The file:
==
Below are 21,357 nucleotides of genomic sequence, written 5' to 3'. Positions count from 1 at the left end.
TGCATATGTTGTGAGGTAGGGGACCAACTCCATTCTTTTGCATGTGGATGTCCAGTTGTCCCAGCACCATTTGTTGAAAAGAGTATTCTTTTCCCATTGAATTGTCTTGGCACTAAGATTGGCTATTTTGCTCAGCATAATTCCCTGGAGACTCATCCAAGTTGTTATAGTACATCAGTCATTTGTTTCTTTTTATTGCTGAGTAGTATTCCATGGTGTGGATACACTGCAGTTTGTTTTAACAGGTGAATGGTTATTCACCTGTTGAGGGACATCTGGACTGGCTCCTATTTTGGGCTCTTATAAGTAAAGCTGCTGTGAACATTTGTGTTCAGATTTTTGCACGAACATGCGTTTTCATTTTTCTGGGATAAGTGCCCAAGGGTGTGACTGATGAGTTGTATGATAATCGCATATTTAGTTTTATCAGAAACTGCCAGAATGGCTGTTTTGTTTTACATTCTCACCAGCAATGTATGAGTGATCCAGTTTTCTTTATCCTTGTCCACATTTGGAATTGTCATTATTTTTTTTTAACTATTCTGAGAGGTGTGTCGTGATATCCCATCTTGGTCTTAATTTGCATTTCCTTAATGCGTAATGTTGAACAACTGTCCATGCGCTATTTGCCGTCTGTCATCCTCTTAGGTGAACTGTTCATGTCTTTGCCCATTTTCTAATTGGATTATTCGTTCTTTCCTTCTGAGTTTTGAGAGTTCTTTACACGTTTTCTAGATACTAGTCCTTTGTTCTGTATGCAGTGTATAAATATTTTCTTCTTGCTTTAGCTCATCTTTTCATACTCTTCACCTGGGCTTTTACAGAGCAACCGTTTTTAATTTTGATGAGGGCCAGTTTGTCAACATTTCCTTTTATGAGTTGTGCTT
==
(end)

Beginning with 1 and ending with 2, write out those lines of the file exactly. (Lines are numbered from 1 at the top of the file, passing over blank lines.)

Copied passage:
Below are 21,357 nucleotides of genomic sequence, written 5' to 3'. Positions count from 1 at the left end.
TGCATATGTTGTGAGGTAGGGGACCAACTCCATTCTTTTGCATGTGGATGTCCAGTTGTCCCAGCACCATTTGTTGAAAAGAGTATTCTTTTCCCATTGAATTGTCTTGGCACTAAGATTGGCTATTTTGCTCAGCATAATTCCCTGGAGACTCATCCAAGTTGTTATAGTACATCAGTCATTTGTTTCTTTTTATTGCTGAGTAGTATTCCATGGTGTGGATACACTGCAGTTTGTTTTAACAGGTGAATGGTTATTCACCTGTTGAGGGACATCTGGACTGGCTCCTATTTTGGGCTCTTATAAGTAAAGCTGCTGTGAACATTTGTGTTCAGATTTTTGCACGAACATGCGTTTTCATTTTTCTGGGATAAGTGCCCAAGGGTGTGACTGATGAGTTGTATGATAATCGCATATTTAGTTTTATCAGAAACTGCCAGAATGGCTGTTTTGTTTTACATTCTCACCAGCAATGTATGAGTGATCCAGTTTTCTTTATCCTTGTCCACATTTGGAATTGTCATTATTTTTTTTTAACTATTCTGAGAGGTGTGTCGTGATATCCCATCTTGGTCTTAATTTGCATTTCCTTAATGCGTAATGTTGAACAACTGTCCATGCGCTATTTGCCGTCTGTCATCCTCTTAGGTGAACTGTTCATGTCTTTGCCCATTTTCTAATTGGATTATTCGTTCTTTCCTTCTGAGTTTTGAGAGTTCTTTACACGTTTTCTAGATACTAGTCCTTTGTTCTGTATGCAGTGTATAAATATTTTCTTCTTGCTTTAGCTCATCTTTTCATACTCTTCACCTGGGCTTTTACAGAGCAACCGTTTTTAATTTTGATGAGGGCCAGTTTGTCAACATTTCCTTTTATGAGTTGTGCTT